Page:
The New York Times headline the other day was utterly predictable in its class-warfare connotations: "Biggest Defaulters on Mortgages Are the Rich." Indeed, it was so predictable that I confess I did not even try to read through the story (by David Streifeld, who formerly covered the adversary culture for the Washington Post) to find out how the statistics had been manipulated to yield to the desired result. Fortunately, someone else did.
On his invaluable “Future of Capitalism” blog,More than one in seven homeowners with loans in excess of a million dollars are seriously delinquent, according to data compiled for The New York Times by the real estate analytics firm CoreLogic.’”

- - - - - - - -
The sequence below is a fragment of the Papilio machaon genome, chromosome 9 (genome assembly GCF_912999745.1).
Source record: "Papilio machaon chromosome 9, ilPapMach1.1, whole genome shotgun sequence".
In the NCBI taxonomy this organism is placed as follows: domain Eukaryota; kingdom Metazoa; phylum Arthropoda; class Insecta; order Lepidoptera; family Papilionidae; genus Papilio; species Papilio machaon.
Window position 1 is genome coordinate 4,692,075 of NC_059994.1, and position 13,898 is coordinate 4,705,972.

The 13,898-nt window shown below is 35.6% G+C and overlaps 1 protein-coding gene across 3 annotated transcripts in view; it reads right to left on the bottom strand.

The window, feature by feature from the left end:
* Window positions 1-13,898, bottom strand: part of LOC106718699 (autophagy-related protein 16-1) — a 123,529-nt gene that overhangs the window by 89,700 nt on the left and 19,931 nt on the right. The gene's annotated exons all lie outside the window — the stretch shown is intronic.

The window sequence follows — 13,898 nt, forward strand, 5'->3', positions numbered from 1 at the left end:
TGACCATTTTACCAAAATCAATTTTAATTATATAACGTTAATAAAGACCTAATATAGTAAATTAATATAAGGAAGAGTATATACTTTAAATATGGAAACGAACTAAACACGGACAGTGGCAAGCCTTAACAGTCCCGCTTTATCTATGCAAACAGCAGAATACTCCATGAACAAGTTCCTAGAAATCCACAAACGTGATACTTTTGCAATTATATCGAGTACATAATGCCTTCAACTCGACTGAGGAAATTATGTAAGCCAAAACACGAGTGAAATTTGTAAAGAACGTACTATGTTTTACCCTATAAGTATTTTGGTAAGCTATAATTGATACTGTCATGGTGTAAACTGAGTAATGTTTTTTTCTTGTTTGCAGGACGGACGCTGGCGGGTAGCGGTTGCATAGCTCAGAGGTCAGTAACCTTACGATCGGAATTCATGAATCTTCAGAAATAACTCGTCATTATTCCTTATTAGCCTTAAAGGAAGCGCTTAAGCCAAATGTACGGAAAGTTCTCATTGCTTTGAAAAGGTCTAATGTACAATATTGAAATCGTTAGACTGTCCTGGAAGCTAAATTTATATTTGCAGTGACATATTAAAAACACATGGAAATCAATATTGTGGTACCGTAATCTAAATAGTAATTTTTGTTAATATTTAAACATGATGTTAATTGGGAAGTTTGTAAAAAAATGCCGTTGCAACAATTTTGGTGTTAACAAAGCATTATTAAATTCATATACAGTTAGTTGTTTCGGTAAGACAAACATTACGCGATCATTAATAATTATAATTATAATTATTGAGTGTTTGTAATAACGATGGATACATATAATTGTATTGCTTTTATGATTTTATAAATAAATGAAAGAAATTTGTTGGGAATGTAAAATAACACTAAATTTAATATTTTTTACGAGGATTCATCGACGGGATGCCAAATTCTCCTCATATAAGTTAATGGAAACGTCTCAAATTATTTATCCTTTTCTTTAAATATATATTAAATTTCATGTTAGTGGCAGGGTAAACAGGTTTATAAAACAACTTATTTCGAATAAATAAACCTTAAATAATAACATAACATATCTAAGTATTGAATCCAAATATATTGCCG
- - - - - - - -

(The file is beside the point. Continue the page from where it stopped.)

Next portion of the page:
Ira Stoll notes the oddity of the reporter’s criterion for being rich: having big debts. “‘
Quoth Stoll: “This is one of the strangest definitions of ‘rich,’ ‘upper class,’ or ‘well-to-do’ that I've ever seen, a definition not based on assets or income but on liabilities. By the Times's definition, if you have a loan of more than $1 million on your house, you are rich. That's nonsense. Sure, there may be some genuinely rich people out there carrying big mortgages so they can deduct the interest on their taxes. But a lot of the people with $1 million loans took them out precisely because without them they were not rich enough to afford to live in a house big enough for their family within reasonable commuting distance of their jobs.”